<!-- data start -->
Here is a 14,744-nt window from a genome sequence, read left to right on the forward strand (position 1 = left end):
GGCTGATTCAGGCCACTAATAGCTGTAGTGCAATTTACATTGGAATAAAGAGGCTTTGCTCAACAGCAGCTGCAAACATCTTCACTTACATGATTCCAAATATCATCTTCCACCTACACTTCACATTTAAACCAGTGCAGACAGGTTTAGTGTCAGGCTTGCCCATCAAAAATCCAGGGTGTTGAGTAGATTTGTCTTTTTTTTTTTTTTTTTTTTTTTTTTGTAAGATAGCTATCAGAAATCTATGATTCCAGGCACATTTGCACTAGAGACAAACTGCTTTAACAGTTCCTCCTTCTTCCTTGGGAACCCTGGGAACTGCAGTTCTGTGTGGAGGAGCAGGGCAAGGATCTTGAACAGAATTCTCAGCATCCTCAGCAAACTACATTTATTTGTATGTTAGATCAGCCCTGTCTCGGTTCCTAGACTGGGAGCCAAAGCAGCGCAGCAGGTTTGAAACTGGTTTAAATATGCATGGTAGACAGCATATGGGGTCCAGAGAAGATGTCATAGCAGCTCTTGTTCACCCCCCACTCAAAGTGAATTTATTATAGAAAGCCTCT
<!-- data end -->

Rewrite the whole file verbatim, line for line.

Here is a 14,744-nt window from a genome sequence, read left to right on the forward strand (position 1 = left end):
GGCTGATTCAGGCCACTAATAGCTGTAGTGCAATTTACATTGGAATAAAGAGGCTTTGCTCAACAGCAGCTGCAAACATCTTCACTTACATGATTCCAAATATCATCTTCCACCTACACTTCACATTTAAACCAGTGCAGACAGGTTTAGTGTCAGGCTTGCCCATCAAAAATCCAGGGTGTTGAGTAGATTTGTCTTTTTTTTTTTTTTTTTTTTTTTTTTGTAAGATAGCTATCAGAAATCTATGATTCCAGGCACATTTGCACTAGAGACAAACTGCTTTAACAGTTCCTCCTTCTTCCTTGGGAACCCTGGGAACTGCAGTTCTGTGTGGAGGAGCAGGGCAAGGATCTTGAACAGAATTCTCAGCATCCTCAGCAAACTACATTTATTTGTATGTTAGATCAGCCCTGTCTCGGTTCCTAGACTGGGAGCCAAAGCAGCGCAGCAGGTTTGAAACTGGTTTAAATATGCATGGTAGACAGCATATGGGGTCCAGAGAAGATGTCATAGCAGCTCTTGTTCACCCCCCACTCAAAGTGAATTTATTATAGAAAGCCTCT